Dr Gerhard Knecht, head of global security services and compliance at Unisys Enterprise Services, commented: “The NHS has work to do in reassuring a large part of the population that it can safely handle their personal data. We believe the Government must focus on educating the public on how their data will be treated and what security measures will be taken before its second attempt to launch the programme.”

Only 27.7& of UK respondents over the age of 65 listed central Government as one of their most trusted organisations compared to 39% of 25-34 year olds.

Dr Knecht added: “Despite widespread acknowledgement that the current Government has favoured older generations with its policies, the coalition clearly has more work to do in convincing old people of the benefits of its Digital Strategy, which was introduced well over two years ago in the 2012 budget.”

Sceptical North versus Trusting South

The research also reveals how Northerners are less trusting than Southerners when it comes to personal data, with 7% more respondents from the North claiming they don’t trust any of the organisations listed in the survey.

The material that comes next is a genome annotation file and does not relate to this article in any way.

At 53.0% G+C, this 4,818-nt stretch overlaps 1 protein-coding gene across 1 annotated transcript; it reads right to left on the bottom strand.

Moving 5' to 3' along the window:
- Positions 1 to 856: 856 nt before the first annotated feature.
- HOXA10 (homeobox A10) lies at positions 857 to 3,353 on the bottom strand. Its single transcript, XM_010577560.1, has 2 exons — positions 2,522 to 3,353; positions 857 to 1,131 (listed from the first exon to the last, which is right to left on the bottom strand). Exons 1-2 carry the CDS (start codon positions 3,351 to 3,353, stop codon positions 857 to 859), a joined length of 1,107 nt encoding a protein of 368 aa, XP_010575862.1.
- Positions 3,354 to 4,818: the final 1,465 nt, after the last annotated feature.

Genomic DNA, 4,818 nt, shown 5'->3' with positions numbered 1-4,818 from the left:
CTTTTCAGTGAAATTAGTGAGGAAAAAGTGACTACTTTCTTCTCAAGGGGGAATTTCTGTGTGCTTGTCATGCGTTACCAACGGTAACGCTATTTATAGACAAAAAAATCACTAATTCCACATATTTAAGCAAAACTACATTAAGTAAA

This divide is particularly apparent in their respective views on private companies, with just 20% of Northerners placing trust in them compared to 29% of Southerners.

Concerns over identity and financial protection

The Unisys Security Index results also show Brits are more worried about personal security than financial, Internet or national security threats.

More than half of respondents harbour concerns over identity theft and misuse of personal information. Financial security is the second greatest area of concern, with just under half (48%) of those surveyed expressing serious concern about other people obtaining and using their credit or debit card details.

The overall Unisys Security Index for Britain has dropped considerably from 2013, with a significant drop in the National Security Index score contributing the most to this decline. The National security index score for the UK has dropped 48 points, in fact, from 130 in 2013 to just 82 in 2014.

Despite 2013 being widely acknowledged as a bumper year for data breaches, less than a third (30%) of Brits surveyed are seriously concerned about computer security in relation to viruses or spam.

About the Unisys Security Index

Lieberman Research Group conducted the survey in Latin America, Europe, Malaysia and the USA. Newspoll conducted the research in Australia and New Zealand.

The Unisys Security Index surveys nearly 11,000 people in 12 countries: Australia, Brazil, Colombia, France, Germany, Malaysia, Mexico, the Netherlands, New Zealand, Spain, the United Kingdom and the United States.

For more information visit: http://www.unisyssecurityindex.com